Emmanuel* fled his small village in Nigeria after both his parents were murdered due to their religious beliefs. He came to Sri Lanka in 2017 and immediately claimed asylum, but his claim ended up being denied after two years of waiting. In 2018 he got married. As his Sri Lankan wife did not have any means of income either, they survived day to day, thanks to the support of a local church which, over the years, provided them with lifesaving food and rent assistance. However, the church experienced significant financial difficulties in 2019 and eventually could not continue to support the couple, who tried to survive with the very little money that Emmanuel’s wife would make selling cards on the street. They survived on this meager income for some time, but the COVID-19 pandemic was the final straw. As the pandemic hit the country, their condition degraded sharply. They had absolutely no income, nor any means to sustain themselves.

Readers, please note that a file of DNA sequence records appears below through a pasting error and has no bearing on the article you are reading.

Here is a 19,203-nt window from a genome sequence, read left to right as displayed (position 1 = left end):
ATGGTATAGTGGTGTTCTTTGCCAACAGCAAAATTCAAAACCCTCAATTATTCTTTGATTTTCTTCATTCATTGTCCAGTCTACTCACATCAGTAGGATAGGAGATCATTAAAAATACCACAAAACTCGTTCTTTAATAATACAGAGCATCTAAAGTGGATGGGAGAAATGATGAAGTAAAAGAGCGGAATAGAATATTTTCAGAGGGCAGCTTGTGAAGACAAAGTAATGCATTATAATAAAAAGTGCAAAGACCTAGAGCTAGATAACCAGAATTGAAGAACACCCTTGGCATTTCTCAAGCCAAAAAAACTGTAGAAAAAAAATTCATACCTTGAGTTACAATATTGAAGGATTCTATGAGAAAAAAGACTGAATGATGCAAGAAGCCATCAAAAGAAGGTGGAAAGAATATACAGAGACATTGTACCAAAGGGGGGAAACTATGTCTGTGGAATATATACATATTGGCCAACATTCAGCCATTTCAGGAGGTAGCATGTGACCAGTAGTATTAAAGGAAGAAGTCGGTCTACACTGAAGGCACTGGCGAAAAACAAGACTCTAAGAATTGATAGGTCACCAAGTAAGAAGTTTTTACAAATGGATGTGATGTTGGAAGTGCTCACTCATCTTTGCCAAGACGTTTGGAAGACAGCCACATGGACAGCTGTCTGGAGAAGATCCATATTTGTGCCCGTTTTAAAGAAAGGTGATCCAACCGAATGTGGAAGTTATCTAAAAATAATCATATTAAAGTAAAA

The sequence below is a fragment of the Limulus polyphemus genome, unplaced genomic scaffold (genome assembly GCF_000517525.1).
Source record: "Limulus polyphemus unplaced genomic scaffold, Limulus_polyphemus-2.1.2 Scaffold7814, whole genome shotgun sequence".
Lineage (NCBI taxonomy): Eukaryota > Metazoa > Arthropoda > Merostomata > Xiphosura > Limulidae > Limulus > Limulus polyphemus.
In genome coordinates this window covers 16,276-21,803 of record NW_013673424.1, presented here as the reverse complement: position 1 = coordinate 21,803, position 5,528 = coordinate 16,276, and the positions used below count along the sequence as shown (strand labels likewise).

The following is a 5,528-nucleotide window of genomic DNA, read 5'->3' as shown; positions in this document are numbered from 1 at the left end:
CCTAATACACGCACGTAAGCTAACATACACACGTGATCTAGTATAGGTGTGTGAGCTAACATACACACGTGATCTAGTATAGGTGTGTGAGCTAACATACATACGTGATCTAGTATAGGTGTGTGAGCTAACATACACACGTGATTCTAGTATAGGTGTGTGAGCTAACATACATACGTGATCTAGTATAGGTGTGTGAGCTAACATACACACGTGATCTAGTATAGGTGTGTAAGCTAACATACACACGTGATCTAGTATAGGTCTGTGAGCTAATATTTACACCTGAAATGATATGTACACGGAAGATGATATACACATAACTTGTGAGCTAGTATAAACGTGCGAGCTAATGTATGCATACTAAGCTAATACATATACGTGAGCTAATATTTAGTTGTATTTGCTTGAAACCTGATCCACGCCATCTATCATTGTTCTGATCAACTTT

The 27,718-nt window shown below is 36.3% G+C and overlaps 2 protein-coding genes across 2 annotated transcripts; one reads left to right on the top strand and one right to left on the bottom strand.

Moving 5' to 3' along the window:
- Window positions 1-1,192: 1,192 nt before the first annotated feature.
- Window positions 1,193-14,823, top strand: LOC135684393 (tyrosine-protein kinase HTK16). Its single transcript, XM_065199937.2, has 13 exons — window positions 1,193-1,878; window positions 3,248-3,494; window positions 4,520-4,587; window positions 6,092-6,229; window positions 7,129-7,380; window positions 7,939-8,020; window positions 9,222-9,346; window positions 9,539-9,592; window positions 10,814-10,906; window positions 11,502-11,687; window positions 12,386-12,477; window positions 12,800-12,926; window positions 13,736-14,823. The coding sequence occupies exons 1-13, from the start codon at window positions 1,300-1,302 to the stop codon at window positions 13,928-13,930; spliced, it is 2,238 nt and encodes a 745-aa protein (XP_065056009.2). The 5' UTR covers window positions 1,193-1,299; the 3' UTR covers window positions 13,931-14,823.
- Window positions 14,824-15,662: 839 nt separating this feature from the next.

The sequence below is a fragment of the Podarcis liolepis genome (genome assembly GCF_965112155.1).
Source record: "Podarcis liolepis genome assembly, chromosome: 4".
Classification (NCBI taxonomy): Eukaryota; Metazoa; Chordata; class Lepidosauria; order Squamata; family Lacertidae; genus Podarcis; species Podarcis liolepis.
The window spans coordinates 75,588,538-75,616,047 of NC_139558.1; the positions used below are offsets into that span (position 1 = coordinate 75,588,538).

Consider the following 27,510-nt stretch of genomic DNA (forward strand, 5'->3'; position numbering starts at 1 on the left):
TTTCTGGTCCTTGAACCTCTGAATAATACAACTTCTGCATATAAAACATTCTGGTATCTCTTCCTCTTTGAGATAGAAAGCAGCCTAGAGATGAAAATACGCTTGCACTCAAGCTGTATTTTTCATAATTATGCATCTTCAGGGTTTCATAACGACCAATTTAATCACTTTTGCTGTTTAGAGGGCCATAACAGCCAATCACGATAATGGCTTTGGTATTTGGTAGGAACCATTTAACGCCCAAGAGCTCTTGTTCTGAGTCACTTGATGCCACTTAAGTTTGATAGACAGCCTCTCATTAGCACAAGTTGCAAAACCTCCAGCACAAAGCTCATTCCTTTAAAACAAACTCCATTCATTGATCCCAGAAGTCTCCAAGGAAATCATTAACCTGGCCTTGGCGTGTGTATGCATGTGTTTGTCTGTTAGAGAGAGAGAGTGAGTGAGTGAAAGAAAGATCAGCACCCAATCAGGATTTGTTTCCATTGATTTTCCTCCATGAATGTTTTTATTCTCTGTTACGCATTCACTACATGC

Motivated by their exceedingly vulnerable situation in Sri Lanka, and the fear that his second application for asylum would again be rejected, Emmanuel voluntarily decided to return to Nigeria. There, at least, his brother could help him find some sort of employment, hoping the funds saved would ultimately allow Emmanuel to bring his wife to Nigeria to join him. Through funding provided by IOM GAF, Emmanuel and his wife received money for food and shelter to meet their urgent needs in Sri Lanka. As the first wave of the pandemic subsided, GAF continued supporting the couple by providing Emmanuel with flight tickets back to Nigeria and reintegration assistance to help him sustainably start a new life in Nigeria.
*Name modified for the purpose of anonymity.